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The building material recycling firm has been an institution in South Dunedin for 40 years, originally established by Dunedin identity Keith Shaw.
"There wouldn't be many original houses in Dunedin that haven't got a piece of Shaws Yard in them," Mr McColm said this week.
But that tradition is set to end when Mr McColm (62) closes the yard permanently on March 31, taking his bagpipes and West Highland terrier Dougal with him.
No longer will the skirl of the pipes ring out from the Waverley St yard on a Friday afternoon, as the Scotsman tutors some young bagpipe enthusiasts.
A few years back, Mr McColm and three fellow Scotsmen - along with a young Japanese woman - would cram into his office for a weekly bagpipe practice.
Not that Dougal minded - the little dog was deaf. He was a permanent and popular fixture at the yard.
"I tell you what, people come to pat the dog and see the dog. They don't come to see me," Mr McColm rued.
From the bagpipes to the terrier, it was "nothing but the real McCoy" for the Scottish-born Mr McColm, who has been living in the Edinburgh of the South since the mid-1990s.
He first arrived in Dunedin in 1981, having married a New Zealand girl, and the city was where her parents lived.
The couple shifted to Cromwell, where he worked on the Clyde Dam, before the family returned to Scotland.
Living on the Isle of Iona, a small island on the western coast of Scotland, they discovered it was too difficult to purchase property.
So they returned to New Zealand and lived in Bannockburn before moving back to Dunedin, where Mr McColm went out on his own account as a builder.
His last contract was building a kitchen joinery shop for Gary Shaw, Keith Shaw's son who had taken over Shaws Yard.
He asked Gary if he would be interested in selling the yard and he agreed, and Mr McColm officially took over on April 1, 2004.
While acknowledging that it was "pretty sad" to close the yard, Mr McColm said he wanted to "pursue other things in life".
He was a member of the City of Dunedin Pipe Band but had been focused lately on clearing the yard out.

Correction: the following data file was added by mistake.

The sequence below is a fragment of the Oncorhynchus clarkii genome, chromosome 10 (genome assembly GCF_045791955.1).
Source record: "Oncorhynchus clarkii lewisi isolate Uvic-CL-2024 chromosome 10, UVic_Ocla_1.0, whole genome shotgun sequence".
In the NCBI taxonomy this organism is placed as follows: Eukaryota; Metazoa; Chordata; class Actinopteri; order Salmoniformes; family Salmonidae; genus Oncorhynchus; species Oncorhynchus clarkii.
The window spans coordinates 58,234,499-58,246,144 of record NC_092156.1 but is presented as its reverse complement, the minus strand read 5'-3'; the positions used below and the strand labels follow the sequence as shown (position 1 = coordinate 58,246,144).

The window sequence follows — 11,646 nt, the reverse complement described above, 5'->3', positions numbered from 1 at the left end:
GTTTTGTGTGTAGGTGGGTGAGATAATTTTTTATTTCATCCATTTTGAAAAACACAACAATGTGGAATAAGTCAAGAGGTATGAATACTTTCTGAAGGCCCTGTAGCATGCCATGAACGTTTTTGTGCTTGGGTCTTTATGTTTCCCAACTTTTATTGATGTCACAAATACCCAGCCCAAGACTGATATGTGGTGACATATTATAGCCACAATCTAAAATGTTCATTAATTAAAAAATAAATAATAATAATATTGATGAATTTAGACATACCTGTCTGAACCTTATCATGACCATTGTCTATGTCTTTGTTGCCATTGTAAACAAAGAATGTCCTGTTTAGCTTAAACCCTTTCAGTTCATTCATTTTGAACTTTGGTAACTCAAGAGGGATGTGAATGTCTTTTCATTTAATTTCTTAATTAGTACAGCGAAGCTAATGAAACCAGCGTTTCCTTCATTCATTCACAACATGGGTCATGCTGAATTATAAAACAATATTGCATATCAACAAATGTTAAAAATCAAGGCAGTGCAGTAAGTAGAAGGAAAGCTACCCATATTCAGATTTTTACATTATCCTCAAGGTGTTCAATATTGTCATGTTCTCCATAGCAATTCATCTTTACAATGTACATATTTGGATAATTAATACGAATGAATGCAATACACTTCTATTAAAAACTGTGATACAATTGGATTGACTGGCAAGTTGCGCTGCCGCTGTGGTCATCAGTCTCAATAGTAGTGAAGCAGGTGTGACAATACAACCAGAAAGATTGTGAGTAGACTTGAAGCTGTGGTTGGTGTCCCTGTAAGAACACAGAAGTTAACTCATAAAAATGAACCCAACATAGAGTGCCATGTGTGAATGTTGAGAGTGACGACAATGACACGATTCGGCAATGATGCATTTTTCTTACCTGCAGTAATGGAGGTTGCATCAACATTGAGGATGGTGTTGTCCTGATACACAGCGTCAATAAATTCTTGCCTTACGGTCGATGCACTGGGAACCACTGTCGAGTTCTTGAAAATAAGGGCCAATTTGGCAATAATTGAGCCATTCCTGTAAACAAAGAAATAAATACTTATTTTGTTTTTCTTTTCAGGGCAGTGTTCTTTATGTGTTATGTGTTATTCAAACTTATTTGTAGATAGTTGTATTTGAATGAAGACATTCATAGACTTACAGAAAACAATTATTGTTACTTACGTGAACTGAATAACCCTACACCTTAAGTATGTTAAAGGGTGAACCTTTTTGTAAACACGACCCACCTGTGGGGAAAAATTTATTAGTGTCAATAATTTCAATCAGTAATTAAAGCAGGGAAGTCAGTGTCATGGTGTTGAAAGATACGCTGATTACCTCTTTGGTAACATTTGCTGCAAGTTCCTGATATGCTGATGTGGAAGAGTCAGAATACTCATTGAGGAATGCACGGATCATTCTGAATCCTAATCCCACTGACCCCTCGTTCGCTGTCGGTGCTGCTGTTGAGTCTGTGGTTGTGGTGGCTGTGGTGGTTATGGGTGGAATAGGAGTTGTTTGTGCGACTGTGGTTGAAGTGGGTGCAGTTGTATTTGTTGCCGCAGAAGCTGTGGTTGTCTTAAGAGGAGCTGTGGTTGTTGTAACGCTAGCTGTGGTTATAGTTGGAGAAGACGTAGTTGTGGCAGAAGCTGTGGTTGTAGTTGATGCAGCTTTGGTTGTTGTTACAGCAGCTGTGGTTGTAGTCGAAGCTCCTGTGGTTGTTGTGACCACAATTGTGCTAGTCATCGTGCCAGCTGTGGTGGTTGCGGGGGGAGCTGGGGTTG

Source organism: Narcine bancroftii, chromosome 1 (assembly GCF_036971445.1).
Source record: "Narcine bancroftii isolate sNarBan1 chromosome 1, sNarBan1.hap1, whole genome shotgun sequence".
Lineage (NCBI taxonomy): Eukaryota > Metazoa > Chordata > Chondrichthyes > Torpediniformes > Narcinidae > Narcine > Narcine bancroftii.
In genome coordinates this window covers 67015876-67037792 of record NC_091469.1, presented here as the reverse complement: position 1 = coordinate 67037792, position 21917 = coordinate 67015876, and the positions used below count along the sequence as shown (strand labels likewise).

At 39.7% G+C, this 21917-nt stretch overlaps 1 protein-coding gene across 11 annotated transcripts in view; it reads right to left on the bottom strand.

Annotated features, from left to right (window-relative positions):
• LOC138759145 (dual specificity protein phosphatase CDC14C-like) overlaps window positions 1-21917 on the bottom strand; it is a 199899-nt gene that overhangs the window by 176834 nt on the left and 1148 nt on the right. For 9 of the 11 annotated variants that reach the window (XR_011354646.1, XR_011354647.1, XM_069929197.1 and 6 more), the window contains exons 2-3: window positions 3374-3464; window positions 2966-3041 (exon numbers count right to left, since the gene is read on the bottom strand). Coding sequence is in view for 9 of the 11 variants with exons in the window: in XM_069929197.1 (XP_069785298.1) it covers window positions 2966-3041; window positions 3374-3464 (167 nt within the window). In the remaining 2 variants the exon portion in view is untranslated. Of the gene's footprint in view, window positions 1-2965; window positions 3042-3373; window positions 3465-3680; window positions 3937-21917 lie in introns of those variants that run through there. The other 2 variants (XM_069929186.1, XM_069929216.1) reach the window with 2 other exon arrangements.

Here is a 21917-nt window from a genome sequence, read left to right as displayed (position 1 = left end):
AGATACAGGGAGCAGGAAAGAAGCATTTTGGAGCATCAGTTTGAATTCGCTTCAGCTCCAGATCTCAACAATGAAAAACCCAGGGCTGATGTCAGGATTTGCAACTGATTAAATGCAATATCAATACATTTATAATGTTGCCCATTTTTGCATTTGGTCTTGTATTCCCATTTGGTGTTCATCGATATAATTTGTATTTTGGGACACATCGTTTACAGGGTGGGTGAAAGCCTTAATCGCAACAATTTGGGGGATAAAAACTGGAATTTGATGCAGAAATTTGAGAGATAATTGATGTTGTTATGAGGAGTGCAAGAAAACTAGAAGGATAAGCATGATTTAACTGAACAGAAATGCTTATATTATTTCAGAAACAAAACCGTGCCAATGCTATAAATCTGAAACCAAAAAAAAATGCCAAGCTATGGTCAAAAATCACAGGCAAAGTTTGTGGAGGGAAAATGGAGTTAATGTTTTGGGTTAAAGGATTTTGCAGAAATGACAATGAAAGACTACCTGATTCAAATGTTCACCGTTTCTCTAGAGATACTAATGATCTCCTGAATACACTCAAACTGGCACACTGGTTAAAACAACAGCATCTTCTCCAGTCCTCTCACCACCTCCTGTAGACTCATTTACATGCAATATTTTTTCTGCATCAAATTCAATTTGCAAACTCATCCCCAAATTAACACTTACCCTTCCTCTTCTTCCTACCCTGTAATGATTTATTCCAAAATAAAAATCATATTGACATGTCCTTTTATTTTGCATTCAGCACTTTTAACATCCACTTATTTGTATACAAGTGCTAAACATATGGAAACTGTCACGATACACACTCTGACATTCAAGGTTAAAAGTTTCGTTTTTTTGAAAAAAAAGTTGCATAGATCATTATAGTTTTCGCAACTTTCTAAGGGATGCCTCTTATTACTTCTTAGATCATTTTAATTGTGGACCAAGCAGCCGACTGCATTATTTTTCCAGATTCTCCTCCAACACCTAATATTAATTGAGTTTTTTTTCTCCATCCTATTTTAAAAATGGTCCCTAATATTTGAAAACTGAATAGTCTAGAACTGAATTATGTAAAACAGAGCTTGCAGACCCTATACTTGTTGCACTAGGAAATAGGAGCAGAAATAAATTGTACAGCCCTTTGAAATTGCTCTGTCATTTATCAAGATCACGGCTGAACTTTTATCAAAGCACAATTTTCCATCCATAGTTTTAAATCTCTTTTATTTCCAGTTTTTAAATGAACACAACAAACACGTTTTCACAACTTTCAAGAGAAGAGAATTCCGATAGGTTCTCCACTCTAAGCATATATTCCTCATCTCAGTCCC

There were some tramps that he was keen to do and a lot of New Zealand that he had not yet seen.
He has a whitebait stand on the Clutha River, wanted to play more golf and he had some building projects he was keen to pursue. He was also looking forward to keeping his grandchildren entertained.
"I just want to go and do other things in life. I've still got a bucket list," he said.
But he would "absolutely" miss the yard and the people that he dealt with, saying "every walk of life" came through the yard - from businessmen to politicians. "You just never knew who was going to turn up."
Describing the business as an "eco-friendly, clean-green carbon munching machines", Mr McColm said Keith Shaw was "way ahead of his time" in terms of recycling.
"It's all about saving all this stuff going to the tip every year," he said.
In the earlier years, there was a big emphasis on "doing up" houses; but these days, people were "too busy" and tended to buy things off the internet. "This stuff isn't as popular as it used to be," he said.
But there was still a market for what the yard provided and there was potential if anyone was keen to start up a similar venture, he said.
Fashions came and went - rimu used to be the "in thing" but that had gone out of fashion and was yet to come back, he said.
Lead-light doors and windows were very sought after, while cast iron fret work and claw foot baths had also been popular.
Stock from the yard had gone "all over the place" - from Auckland to Stewart Island, and even to Muttonbird Island where it was flown by helicopter.